Bat-Fam is some of my favorite comicbook stuff, but I felt like most of the N52 Bat-fam stuff was rather lackluster and aimless. Batwing starts out just completely disconnected and mediocre. And then they just unceremoniously dump their black-Batman for a more recognizable face, but then didn't really do much to make him interesting either. Batman Inc was classic Morrison and a lot of fun in many respects, but I really got sick of it by the end with Talia's completely nonsensical heel-turn, as well as the dumb N52 retcon of Damian being a vat-baby. Batwoman was a work of art, and DiDio torpedoing JH Williams III's run on it should be considered a hate crime. I read several years worth of The Dark Knight and Detective Comics and I couldn't tell you a single thing about either of them due to how dull and pointlessly grimdark they were. I don't know if it was before or after convergence, but Gotham Academy was something very interesting and special for a few issues and I have no clue why it didn't get more support. Batman & Robin -- I promise I'll stop gushing about.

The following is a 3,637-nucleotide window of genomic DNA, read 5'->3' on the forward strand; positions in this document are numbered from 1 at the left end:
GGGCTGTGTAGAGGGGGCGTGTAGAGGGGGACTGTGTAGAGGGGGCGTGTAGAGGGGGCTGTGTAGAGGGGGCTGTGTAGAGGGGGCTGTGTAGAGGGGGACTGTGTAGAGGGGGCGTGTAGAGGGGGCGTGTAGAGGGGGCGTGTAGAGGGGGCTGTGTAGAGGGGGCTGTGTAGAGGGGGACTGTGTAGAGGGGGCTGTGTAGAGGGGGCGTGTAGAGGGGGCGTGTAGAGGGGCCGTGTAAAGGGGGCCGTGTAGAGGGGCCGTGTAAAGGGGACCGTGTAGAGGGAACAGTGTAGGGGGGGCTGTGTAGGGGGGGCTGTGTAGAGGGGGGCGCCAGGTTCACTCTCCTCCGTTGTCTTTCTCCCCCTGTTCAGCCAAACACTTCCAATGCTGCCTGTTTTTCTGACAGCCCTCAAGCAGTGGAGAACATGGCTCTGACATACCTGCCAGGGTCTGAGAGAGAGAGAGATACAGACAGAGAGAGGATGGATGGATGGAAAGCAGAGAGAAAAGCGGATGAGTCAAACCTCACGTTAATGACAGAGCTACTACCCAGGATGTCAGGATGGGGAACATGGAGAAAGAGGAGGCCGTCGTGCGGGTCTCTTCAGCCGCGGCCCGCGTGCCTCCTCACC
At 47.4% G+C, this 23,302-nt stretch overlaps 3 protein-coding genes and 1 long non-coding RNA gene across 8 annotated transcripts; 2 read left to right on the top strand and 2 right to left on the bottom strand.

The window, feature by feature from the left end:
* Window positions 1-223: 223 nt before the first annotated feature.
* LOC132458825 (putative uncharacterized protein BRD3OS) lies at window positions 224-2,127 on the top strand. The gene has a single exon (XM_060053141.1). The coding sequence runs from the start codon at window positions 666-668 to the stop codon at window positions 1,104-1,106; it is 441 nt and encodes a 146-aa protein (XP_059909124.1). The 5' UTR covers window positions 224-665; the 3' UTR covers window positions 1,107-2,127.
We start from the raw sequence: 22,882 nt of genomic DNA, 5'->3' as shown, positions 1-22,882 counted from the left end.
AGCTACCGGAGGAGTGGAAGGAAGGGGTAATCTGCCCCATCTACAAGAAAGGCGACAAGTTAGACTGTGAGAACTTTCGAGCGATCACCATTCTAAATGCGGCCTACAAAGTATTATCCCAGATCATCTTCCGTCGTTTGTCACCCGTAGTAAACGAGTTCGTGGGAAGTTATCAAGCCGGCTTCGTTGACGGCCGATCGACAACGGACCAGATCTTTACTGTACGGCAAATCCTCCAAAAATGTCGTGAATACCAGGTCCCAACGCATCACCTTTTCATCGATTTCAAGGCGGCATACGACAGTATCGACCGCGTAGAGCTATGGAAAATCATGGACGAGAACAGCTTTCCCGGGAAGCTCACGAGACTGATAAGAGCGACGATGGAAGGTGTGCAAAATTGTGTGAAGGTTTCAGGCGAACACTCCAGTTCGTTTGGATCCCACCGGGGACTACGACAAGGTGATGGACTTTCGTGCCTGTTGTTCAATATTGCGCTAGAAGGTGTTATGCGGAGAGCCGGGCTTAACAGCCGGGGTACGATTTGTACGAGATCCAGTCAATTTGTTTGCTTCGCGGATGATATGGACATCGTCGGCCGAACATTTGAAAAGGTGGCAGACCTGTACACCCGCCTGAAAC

Personally, I think DC is better off when it remembers that "fun Batman' is a good character they should be happy to have around.
This is a big reason why I've been so attached to Batman: Wayne Family Adventures. As a comic it's creeping up on being a year old now, and my god is it just everything I've ever wanted in a Batman comic.